The banks had a year’s head-start over the OPP to act with due diligence on the bank accounts in question. It appears nothing was done by the banks in that year to find the forgeries.
Or maybe it is “legal” for the banks to do nothing upon gaining knowledge of possible criminal acts upon elderly bank customers whose assets were being managed by Mr. Haldenby?
Yours Truly once again had the occasion to approach the Scotiabank, regarding its business associate Penn National, a U.S. Corporation that operates Casino Rama, along with enforcement officers of the Labour Ministry allegedly violating the Ontario Health & Safety Act.
I wrote Scotiabank’s CEO Porter numerous times passing along all the details of what Yours Truly has witnessed, while detailing the obstructions and threats put upon our media outlet by Penn National and subsequently the OPP.
I suggested to Mr. Porter: Pass a brown envelope onto one of the publicly traded companies who own media outlets, such as Bell Canada Enterprises’ CTV. (Scotiabank’s Investment Branch (Scotia Wealth Management) buys and sells BCE shares).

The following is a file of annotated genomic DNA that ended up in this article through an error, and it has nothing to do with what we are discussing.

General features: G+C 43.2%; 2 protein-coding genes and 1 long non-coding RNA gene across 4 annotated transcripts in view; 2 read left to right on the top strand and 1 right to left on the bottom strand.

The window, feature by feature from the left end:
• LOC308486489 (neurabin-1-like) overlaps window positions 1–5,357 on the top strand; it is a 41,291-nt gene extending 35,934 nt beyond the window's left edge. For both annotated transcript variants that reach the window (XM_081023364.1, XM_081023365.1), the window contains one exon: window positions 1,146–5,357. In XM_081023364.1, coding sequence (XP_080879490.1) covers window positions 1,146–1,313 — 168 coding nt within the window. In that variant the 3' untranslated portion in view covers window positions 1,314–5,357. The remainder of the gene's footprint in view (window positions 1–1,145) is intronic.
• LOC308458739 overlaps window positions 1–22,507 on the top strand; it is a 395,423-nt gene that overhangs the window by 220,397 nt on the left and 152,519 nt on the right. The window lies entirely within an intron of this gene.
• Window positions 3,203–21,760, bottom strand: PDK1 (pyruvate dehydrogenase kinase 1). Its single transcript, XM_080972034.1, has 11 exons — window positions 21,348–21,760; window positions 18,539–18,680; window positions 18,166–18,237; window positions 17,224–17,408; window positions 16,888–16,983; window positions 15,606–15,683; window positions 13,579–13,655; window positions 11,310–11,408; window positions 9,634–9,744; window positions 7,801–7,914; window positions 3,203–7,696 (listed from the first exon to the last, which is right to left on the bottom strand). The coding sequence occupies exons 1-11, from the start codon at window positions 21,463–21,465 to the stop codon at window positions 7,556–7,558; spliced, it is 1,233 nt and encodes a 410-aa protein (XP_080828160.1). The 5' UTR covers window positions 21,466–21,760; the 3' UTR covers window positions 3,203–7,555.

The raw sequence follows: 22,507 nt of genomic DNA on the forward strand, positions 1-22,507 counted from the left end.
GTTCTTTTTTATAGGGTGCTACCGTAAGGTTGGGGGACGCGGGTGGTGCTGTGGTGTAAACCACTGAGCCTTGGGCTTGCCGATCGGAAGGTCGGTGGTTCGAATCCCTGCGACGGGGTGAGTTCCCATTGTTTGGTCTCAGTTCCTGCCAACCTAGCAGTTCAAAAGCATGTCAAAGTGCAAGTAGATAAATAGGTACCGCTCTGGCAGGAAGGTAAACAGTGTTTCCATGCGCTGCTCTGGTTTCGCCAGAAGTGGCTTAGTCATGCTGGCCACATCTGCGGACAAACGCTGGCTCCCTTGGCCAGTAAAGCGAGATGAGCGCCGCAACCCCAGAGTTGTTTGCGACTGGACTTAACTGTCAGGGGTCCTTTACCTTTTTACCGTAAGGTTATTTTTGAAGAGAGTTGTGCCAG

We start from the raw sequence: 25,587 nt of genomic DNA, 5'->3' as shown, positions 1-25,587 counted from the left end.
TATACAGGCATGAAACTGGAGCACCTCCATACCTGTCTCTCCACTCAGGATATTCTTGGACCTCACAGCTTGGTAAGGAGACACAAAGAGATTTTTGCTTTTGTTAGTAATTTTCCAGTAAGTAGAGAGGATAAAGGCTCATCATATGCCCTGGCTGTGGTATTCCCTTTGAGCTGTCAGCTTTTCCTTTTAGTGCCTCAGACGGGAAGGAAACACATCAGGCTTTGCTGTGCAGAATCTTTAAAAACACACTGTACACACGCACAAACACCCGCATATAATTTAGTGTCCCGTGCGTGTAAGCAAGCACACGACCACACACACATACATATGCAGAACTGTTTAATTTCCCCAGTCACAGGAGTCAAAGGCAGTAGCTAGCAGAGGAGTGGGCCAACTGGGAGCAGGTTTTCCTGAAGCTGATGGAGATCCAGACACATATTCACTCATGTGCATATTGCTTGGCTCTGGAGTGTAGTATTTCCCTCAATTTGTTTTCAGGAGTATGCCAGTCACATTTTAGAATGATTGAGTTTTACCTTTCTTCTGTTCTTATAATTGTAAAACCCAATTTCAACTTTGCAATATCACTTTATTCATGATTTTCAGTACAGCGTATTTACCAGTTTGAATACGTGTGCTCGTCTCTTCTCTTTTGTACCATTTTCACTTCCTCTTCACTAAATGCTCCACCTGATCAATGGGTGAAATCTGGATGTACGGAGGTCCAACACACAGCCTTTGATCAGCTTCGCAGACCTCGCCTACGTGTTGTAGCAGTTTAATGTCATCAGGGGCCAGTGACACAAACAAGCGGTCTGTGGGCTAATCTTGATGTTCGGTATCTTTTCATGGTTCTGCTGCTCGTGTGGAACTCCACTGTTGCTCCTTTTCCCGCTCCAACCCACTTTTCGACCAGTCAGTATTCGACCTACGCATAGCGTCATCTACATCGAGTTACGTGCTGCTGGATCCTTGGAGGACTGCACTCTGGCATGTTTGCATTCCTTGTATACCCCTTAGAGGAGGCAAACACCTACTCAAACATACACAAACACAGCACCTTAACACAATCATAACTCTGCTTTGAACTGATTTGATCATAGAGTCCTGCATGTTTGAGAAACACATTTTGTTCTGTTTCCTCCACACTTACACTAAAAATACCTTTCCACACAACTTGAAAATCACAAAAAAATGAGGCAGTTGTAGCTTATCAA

Upon the completion of the Canadian Senate Committee’s hearings on the bank employees allegations about being pressured to engage in dishonest sales tactics (currently being heard) the Senate Committee may ask for an investigation by the Ontario Ministry of Labour.
This of course brings into question the ability the Labour Ministry to prosecute the Scotiabank—a bank which knows all about the corruption inside the Labour Ministry and that Labour became an accomplice to apparent criminal acts committed by Scotiabank’s business associate Penn National.
Awakening News asks: Are the Banks legally immune from all fiduciary responsibilities, when it comes to the protection of their customer assets?
It’d be hard to believe that the dissident whistleblowers working for the OLG have not all received, or may someday receive, a downgrading (by the banks) in their credit ratings, upon being laid off. That’d be par for the course.